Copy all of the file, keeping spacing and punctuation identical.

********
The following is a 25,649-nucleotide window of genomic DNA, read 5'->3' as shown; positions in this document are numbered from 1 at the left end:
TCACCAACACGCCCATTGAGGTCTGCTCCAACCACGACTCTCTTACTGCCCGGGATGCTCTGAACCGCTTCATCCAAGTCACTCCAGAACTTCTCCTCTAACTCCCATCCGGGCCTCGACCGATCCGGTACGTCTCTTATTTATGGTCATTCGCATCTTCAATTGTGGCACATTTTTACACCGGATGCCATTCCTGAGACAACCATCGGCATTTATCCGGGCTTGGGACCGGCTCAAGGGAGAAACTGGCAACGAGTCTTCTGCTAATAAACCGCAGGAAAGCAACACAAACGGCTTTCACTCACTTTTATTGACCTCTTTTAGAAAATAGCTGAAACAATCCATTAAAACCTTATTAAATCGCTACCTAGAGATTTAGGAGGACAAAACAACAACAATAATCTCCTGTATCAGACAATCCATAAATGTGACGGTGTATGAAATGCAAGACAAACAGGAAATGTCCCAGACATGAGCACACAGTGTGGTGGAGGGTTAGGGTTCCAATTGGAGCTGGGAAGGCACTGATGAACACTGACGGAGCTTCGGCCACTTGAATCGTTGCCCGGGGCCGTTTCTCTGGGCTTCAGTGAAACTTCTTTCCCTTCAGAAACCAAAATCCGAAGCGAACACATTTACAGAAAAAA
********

The following is a 25,649-nucleotide window of genomic DNA, read 5'->3' as shown; positions in this document are numbered from 1 at the left end:
TCACCAACACGCCCATTGAGGTCTGCTCCAACCACGACTCTCTTACTGCCCGGGATGCTCTGAACCGCTTCATCCAAGTCACTCCAGAACTTCTCCTCTAACTCCCATCCGGGCCTCGACCGATCCGGTACGTCTCTTATTTATGGTCATTCGCATCTTCAATTGTGGCACATTTTTACACCGGATGCCATTCCTGAGACAACCATCGGCATTTATCCGGGCTTGGGACCGGCTCAAGGGAGAAACTGGCAACGAGTCTTCTGCTAATAAACCGCAGGAAAGCAACACAAACGGCTTTCACTCACTTTTATTGACCTCTTTTAGAAAATAGCTGAAACAATCCATTAAAACCTTATTAAATCGCTACCTAGAGATTTAGGAGGACAAAACAACAACAATAATCTCCTGTATCAGACAATCCATAAATGTGACGGTGTATGAAATGCAAGACAAACAGGAAATGTCCCAGACATGAGCACACAGTGTGGTGGAGGGTTAGGGTTCCAATTGGAGCTGGGAAGGCACTGATGAACACTGACGGAGCTTCGGCCACTTGAATCGTTGCCCGGGGCCGTTTCTCTGGGCTTCAGTGAAACTTCTTTCCCTTCAGAAACCAAAATCCGAAGCGAACACATTTACAGAAAAAA